Traditional dawn service at Naracoorte

Naracoorte Anzac Day ceremony MC Jo Callaghan (left) and mayor Erika Vickery with mounted "soldier" Cameron Strachan.

Naracoorte Anzac Day ceremony MC Jo Callaghan (left) and mayor Erika Vickery with mounted "soldier" Cameron Strachan.

A TRADITIONAL dawn service time of 5.30am could be here to stay after hundreds of locals turned out in the early morning darkness on Anzac Day.

In fact, while the sun was yet to rise and the air icy cold when rugged up locals gathered at the Naracoorte war memorial, the service was rated the "best one ever" by some.

A rough head count revealed there were at least 1000 people ringed around the war memorial to honour all the service men and women who have fought for their country.

Organisers were so happy with the result that a traditional dawn service might be on the cards again for next year.

Naracoorte Lucindale Council mayor Erika Vickery said the atmosphere was really beautiful.

"It was excellent," she said. "To start in the dark and then have dawn coming in during The Last Post and the minute's silence...it captured the moment really well.

"The support we received for the service was as good as it has been in other years.

"In fact, some people thought the numbers were better. We were blessed by good weather, it was cold but not too windy or raining."

For 2014 an Anzac Day Remembrance Day Working Group was formed to support the RSL club in organising the event.

It consisted of three delegates from the RSL including president Andrew "Jay" Jaloshin, three from council and three from the community.

Things ran somewhat differently to previous years but all feedback was positive.

Mrs Vickery said everyone was actually drawn in closer to the memorial than usual and all age groups were represented - from the very young to the old.

Naracoorte RSL member Bert Amey, who read the invocation at the service thought it was the best one he had been to.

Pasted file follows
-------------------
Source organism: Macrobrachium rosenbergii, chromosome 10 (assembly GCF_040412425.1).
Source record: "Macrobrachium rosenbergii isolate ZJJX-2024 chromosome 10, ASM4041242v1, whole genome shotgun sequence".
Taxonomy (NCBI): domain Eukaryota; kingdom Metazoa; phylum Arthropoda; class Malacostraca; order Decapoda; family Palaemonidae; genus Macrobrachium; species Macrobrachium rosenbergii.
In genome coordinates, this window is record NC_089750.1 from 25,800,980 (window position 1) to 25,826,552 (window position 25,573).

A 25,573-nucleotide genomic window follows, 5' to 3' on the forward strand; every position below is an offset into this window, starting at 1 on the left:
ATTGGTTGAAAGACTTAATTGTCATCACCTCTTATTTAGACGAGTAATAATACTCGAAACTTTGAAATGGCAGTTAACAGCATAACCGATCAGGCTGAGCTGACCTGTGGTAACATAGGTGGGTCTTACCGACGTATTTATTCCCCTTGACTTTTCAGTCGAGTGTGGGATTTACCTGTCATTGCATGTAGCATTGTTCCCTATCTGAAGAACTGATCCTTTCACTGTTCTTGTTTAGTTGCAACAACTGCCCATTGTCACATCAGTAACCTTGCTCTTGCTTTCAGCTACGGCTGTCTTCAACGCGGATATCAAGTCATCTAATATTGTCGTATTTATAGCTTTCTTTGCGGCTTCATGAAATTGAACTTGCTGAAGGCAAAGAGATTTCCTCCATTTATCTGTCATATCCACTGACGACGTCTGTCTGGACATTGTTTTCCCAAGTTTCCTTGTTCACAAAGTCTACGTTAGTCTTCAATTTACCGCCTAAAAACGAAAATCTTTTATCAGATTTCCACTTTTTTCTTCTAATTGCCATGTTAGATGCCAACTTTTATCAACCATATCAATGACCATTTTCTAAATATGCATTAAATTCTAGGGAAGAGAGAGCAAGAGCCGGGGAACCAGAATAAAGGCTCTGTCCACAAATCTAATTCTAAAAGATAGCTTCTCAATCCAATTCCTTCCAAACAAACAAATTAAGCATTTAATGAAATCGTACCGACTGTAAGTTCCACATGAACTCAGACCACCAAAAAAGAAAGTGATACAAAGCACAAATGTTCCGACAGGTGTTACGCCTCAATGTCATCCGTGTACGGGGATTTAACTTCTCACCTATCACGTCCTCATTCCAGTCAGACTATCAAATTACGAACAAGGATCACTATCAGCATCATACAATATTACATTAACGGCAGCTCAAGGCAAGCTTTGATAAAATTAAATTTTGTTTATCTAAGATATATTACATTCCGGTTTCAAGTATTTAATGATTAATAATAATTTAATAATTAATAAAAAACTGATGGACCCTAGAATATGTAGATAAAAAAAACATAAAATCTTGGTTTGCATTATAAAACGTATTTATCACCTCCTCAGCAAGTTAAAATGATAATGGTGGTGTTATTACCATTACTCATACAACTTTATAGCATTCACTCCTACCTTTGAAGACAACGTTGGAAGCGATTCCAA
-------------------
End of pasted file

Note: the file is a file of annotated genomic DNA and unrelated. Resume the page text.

"I never knew so many people lived in Naracoorte," he laughed. "There might have been a few missing but most were there...I think the kids like getting up when it's dark because its a bit of an adventure for them.

"I certainly enjoyed it. The ones who were going to complain about things being different were quite happy. It couldn't have been any better."

Master of ceremonies Jo-Anne Callaghan agreed there was a nice vibe.

"I think it was really well attended," she said. "I honestly didn't expect to see so many people out at that early hour. I think numbers were about on par with previous years, if not more than."

She added Anzac Day services seemed to be increasing in popularity.

"They are more publicised than they previously were...people are becoming more aware," she said.

"We're getting a lot more young people out which is great to see."

Mrs Callaghan opened the service with a welcome before the mounting of the catafalque party and flag by Country Dire Service volunteers.

Police chaplain Pastor Evan Carr led the prayers and benediction and Mrs Vickery the songs.

All of the local schools were involved as well as the Naracoorte Singers, Naracoorte Lucindale Band and combined schools choirs.

An address was given by Sergeant Troy Lines, the ode recited by Ron Reynolds and Lest We Forget read by RSL deputy-president Rob Crowe.

After the formalities many people stayed to watch the commemorative march down Ormerod St.

Cameron Strachan, dressed in World War I period uniform, again rode his horse Bomber to take the audience back to the days of the Light Horse Brigade.

He followed the Naracoorte Pipe Band, veterans, family members and emergency services volunteers as the first rays of daylight touched the buildings and treetops.

The only negative was that the cold meant most people left as soon as the service finished.

"I would have liked to see more people hang around for the march," Mrs Callaghan said. "That would have been nice."

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